I notice that the debate between Chief Moomba and Southern Province Minister Daniel Munkombwe on the one hand and Gender Minister Patricia Mulasikwanda on the other, over who owns land around Mulobezi is taking a different and worrying dimension.

One Yuyi K Libakeni in a letter to the Post wrote: “As a Nkoya tribesman, Moomba is traditionally a subject of the Litunga from whom he now wants to grab land…in defiance of established maps.”

As a journalist working on a state-owned newspaper in the early 1990s, I extensively covered the Nkoya-Lozi issue when the former where against the revival of the Barotseland Agreement which some Lozi people were agitating for.

The Nkoya at the time said that if the Lozi wanted the agreement revived, then the government should establish a province they wanted called Kafue Province so that they would not be part of “Barotseland” which they felt had been oppressive to them.

In their proposal, the Nkoya wanted the province so established to include Kaoma, Lukulu, parts of Mumbwa and parts of Kasempa and other places.

The genesis of the problem between the two ethnic groups is over a chieftaincy at Naliele in Kaoma where a Lozi prince who was sent there as a tax collector circa 1945, was made a senior chief over Nkoya chiefs Mwene Kahare and Mwene Mutondo.

The Nkoya argue how in other provinces, different ethnic groups have their own paramount and senior chiefs while in Western Province there is a perception that the Nkoya are subjects of other ethnic groups.

One thing for sure is that the Nkoya are a distinct ethnic group with their own language and culture very different from that of the Lozi but for some reason they are presented as a Lozi sub-group and their language a Lozi dialect.

For as long as authorities bury their head in the sand over this issue, the nation risks two ethnic groups rising against each other to address the historical injustices perpetrated against one group by the other.

People like Mulasikwanda should not just dredge desirable elements of history; they must go all the way so that they enlighten the nation on why the Lozis deceptively burnt Nkoya literature in 1966.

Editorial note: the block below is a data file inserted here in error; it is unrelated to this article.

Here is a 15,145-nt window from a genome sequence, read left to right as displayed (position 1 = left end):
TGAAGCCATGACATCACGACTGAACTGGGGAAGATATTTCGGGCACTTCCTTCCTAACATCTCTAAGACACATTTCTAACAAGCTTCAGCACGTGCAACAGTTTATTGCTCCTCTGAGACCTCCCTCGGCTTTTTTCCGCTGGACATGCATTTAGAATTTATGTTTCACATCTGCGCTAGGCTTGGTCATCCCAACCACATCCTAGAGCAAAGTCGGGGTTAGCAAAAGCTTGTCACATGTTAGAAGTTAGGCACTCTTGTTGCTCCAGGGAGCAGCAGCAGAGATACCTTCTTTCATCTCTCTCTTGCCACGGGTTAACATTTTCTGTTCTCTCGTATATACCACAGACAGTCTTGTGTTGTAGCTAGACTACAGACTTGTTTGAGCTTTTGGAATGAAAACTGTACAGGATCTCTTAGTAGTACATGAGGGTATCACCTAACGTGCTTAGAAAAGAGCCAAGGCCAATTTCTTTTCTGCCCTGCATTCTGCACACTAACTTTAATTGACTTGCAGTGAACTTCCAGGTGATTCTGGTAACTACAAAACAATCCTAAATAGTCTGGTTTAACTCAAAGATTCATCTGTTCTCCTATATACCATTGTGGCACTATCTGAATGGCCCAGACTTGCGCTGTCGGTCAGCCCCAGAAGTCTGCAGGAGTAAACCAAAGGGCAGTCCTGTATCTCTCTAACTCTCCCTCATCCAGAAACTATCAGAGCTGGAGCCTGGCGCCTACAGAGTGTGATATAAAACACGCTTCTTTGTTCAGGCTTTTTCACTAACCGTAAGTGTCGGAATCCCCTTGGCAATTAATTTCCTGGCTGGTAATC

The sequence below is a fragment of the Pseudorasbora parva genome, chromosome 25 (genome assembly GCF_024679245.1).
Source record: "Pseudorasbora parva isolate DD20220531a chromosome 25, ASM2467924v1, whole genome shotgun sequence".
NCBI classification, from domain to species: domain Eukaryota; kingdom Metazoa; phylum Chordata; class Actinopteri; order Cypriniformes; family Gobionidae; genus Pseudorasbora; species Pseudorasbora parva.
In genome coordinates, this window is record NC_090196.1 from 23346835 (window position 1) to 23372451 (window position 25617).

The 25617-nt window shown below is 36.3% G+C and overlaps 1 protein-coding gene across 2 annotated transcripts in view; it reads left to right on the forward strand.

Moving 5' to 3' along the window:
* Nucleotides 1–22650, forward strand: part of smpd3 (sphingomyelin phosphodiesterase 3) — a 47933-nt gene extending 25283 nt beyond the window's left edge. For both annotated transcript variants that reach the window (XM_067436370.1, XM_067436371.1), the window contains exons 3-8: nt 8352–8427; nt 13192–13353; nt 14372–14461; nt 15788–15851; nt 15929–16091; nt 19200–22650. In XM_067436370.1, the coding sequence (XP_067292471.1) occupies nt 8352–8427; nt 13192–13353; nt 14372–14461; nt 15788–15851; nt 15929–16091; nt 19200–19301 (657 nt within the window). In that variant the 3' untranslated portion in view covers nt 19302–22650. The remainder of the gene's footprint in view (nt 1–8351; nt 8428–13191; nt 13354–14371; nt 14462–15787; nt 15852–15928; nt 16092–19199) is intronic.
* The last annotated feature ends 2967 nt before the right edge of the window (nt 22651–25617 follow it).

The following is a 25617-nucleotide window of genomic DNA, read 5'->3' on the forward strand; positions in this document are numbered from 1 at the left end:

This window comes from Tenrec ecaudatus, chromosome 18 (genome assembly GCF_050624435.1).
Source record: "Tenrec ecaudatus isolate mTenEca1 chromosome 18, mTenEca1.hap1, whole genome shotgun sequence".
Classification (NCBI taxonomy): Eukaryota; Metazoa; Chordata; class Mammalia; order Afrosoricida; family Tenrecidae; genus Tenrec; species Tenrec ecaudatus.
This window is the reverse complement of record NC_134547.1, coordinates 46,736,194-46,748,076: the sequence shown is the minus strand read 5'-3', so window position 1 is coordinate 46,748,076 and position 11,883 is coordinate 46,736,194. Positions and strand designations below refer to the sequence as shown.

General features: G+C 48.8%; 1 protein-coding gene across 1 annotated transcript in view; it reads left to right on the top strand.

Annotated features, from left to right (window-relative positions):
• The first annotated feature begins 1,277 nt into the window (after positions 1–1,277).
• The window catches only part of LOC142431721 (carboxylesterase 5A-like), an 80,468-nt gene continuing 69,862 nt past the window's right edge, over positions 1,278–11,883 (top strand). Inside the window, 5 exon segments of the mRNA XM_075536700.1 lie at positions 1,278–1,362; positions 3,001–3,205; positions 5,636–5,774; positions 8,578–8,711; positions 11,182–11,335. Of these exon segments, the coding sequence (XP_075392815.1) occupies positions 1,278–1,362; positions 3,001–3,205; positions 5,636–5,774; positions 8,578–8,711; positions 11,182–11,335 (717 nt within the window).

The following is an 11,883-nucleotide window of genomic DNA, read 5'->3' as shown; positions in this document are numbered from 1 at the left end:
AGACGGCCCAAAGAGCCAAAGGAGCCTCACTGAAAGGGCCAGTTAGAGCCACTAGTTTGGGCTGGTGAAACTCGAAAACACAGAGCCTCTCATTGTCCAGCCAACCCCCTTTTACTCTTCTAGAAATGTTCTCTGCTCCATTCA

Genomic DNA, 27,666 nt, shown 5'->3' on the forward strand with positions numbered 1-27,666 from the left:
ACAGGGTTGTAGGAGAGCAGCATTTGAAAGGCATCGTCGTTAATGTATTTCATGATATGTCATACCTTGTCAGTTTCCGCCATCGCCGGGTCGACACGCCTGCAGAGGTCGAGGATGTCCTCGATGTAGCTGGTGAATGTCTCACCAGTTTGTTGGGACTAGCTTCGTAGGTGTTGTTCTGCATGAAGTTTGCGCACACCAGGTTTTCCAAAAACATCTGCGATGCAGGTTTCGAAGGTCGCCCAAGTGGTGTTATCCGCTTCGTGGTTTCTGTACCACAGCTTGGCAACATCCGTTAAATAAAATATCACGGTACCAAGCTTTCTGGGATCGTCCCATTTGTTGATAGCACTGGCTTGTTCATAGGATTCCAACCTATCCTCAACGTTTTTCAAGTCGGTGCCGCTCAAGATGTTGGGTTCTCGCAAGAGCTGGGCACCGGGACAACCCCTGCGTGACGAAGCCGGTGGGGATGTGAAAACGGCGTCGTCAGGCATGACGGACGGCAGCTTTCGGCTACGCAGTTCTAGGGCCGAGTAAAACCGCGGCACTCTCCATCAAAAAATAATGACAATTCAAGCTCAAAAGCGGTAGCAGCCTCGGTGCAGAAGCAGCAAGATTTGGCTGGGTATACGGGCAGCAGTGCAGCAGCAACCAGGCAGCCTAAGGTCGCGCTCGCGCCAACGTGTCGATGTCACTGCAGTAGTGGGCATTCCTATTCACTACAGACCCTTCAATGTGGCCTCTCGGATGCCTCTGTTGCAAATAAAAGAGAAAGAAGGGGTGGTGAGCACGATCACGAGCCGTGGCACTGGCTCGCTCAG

1 comment:

Anonymous said...

I dont know what sort of security issues Tembo and Mutiti are worried about. They should be more concerned with plunderers at all levels of our the general population than an individual who wants to keep the identity of his country of origin.Zambia is in a bottomless pit now because of the so called patriotic Zambia who to a great extent are very short sighted and are mere local heroes in this global village.
Developed countries are advanced because they have persued policies like dual citizenship,it has helped them tap the best talents on offer from all corners of the world.Its believed NASA has a top Zambian scientist in its ranks and there are a lot of other Zambians contributing to these developed economies.Only a fool can deny such people to identify with their country of origin.The only contribution such Zambians can make to zambia is sending cash to to their relatives through western union.No wonder Africans in the diaspora send well over $40 billion per annum but this only goes as far as consumption at family level.
The British are not concerned about what other citizenship i hold or how many,their concern is my contribution to the economy in terms of the services i can render and that i pay my taxes.
Asia has taken over a lot of manufacturing on behalf of the developed west,even services like call centres for big companies have moved over to india.This attraction has been as a result of little bureaucracy and investor freindly atmosphere, this has not only been a boost to their economies but has also provided jobs for the locals.
As a continent and Zambia especially has failed to do that,we have only managed to atract the chinese to come and establish resturants to cook nshima at Kamwala market-what a joke and we call them foreign investors and the foolish government offers them preferential treatment over locals.

Eric - UK